6. Jennifer Antoun says

    I always make my own stock using a free range chook. I just pop a raw carcass into a slow cooker with some veg, and whatever is lying around the kitchen and let it cook on low for up to 24 hours. So good.

  7. Thanks to you I no longer waste a chicken carcass! xx

  8. Now that there’s 4 of us in the household wanting feeding, I’ve been embracing chicken broth with gusto this winter. I’ve been making a batch every three weeks or so with a free range chook. One major difference is that I don’t roast it first, I whack it whole in a big pot with carrot, parsnip, leek, celery, bay leaf, peppercorns and some cloves. After some initial skimming, I let it simmer for about 1.5 hrs. I pick the meat off the bird and portion it into ziplock bags for the freezer. I strain the broth through muslin and put the broth in a bowl in the fridge to sit overnight before skimming the fat layer off (I love a clean broth). I rescue the carrot, parsnip and leek and blend with a bit of the broth to make veggie soup. So yeah, lots of meal options from one bird! I’ve especially been loving chicken noodle broth seasoned with Tabasco!
    My mum used to do it all the time when I was growing up, it’s so comforting!

    • BabyMacBlogBeth says

      Good on you! I will be sure to try one with a raw bird from the start too. And one thing we have in this house is Tabasco (Rob is quite addicted to the stuff) so I’ll be sure to give that a go too – thanks Josephine!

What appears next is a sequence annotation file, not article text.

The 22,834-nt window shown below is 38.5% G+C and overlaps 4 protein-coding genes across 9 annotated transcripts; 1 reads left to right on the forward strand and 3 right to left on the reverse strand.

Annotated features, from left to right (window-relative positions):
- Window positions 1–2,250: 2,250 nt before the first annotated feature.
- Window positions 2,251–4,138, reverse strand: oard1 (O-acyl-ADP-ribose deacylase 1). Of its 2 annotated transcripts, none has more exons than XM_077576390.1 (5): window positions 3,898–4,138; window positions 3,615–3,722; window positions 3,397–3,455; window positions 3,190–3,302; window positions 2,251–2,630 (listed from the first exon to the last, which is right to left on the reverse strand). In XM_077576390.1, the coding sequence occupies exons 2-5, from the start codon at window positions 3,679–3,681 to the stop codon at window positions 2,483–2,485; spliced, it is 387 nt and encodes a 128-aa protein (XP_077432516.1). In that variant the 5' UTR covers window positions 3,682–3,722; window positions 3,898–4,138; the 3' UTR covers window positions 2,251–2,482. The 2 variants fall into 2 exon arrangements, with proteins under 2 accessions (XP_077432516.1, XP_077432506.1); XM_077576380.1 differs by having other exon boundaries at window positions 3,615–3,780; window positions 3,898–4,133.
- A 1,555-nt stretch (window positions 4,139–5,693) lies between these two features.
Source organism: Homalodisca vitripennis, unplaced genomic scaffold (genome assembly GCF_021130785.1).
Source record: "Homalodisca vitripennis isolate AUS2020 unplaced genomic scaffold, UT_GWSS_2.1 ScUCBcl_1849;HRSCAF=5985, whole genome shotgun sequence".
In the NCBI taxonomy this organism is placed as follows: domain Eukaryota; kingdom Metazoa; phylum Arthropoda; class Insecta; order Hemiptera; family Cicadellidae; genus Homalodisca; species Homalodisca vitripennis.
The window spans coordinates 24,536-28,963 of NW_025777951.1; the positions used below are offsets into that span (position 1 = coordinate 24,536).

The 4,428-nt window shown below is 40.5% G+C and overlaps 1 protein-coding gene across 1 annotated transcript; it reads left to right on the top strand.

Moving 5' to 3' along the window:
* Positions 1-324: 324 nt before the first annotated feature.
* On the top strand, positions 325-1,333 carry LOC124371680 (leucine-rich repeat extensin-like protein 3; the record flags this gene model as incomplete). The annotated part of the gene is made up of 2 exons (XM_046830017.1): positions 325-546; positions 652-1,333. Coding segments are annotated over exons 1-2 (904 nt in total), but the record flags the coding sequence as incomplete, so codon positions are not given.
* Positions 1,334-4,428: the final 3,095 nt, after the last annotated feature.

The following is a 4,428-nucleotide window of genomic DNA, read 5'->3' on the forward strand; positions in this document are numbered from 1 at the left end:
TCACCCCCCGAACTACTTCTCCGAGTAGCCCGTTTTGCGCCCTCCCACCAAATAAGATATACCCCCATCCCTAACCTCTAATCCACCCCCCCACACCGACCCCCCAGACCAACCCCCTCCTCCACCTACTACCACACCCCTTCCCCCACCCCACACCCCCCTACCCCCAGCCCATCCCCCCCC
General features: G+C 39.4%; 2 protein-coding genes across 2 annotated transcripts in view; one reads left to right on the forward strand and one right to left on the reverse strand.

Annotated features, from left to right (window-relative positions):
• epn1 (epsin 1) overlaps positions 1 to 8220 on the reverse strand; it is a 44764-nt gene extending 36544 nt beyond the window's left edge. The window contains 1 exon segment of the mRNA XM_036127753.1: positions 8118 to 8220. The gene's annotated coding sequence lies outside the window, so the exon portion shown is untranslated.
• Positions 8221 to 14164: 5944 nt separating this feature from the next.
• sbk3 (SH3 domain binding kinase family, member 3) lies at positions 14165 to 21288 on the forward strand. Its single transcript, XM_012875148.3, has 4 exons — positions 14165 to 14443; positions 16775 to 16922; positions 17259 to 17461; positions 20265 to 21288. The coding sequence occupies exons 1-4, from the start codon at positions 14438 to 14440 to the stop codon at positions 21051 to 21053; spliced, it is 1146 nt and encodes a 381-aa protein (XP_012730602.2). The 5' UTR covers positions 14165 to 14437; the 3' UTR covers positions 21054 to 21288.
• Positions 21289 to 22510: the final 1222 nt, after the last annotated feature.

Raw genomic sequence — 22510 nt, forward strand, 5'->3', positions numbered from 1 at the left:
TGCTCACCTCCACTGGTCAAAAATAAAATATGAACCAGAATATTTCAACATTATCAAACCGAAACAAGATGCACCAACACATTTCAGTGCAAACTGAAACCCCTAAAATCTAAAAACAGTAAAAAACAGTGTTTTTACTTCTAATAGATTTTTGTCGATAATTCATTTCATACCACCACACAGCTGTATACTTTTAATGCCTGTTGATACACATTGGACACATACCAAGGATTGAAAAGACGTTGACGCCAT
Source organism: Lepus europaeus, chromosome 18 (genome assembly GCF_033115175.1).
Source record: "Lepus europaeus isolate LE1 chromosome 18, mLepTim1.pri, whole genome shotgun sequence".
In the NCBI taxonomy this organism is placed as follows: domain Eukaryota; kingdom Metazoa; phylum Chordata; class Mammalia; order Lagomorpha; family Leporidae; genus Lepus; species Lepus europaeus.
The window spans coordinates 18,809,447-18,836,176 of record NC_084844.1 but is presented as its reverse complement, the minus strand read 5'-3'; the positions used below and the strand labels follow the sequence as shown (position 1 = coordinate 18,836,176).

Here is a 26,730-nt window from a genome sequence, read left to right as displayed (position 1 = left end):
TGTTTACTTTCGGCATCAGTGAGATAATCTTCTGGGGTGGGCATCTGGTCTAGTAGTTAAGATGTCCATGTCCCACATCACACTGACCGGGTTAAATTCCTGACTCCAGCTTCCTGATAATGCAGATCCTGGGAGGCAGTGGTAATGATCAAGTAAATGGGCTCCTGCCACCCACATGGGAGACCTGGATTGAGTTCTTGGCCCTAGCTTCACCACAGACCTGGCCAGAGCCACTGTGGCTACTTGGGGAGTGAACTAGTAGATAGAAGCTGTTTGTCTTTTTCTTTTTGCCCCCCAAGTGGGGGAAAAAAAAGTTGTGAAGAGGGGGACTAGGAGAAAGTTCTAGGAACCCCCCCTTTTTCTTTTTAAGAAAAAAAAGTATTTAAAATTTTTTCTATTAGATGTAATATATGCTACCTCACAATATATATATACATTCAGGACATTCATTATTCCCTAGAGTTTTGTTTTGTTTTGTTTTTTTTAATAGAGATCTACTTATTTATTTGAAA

• What a great idea to use the veggies as a pureed soup!!!

  9. Jodi Wilson says

    Beth, make sure you add a dash of organic apple cider vinegar to the pot – it helps draw all the nutrients out of the bones. It’s an essential ingredient and a great staple to have in the cupboard for those mornings when you need a good kick start x

    • BabyMacBlogBeth says

      I have some of that in my pantry – I’ll give it a go next time thanks Jodi! My Mum has been making me have a swig each day!

  10. Lisa Mckenzie says

    Great thinking Beth,It is great to make your own stock and also to think about what food you are putting in your body,bring back the old fashioned ways,where they didn’t waste anything!

  11. Home made stock is (oh god, did I really just type that!). We generally buy raw chicken carcasses from the butcher, make the stock, then strip the meat and make a pie and chicken and corn soup. I say we…my husband is the stock maker in this house. Bought stock just isn’t the same – and it’s soooooo salty! We will use a Massel stock cube if we have too, it’s the least salty option out there!

  12. I made some chicken stock the other day – so good for soups. I tend not to buy a whole chicken as its just me and I’ll be eating chicken for ages (unless i cut and portion it like GG says below) but I buy a couple of organic chicken legs and use them instead. I roast them, strip the roasted legs off meat and save for later and then use the roasted bones to make stock.

    • BabyMacBlogBeth says

      I do a roasted chicken bones gravy for Christmas using the same principles and it’s delicious!

  13. MotherDownUnder says

    We have been having organic roast chicken about once every two weeks. The first night we do roast chicken, then I shred the meat and we do chicken tacos, there is usually enough meat leftover for a few sandwiches for lunch and then chicken soup!
    And I roast the chicken in my slow cooker…and do the stock in there too…so I get at least three meals without ever really cooking! Winning!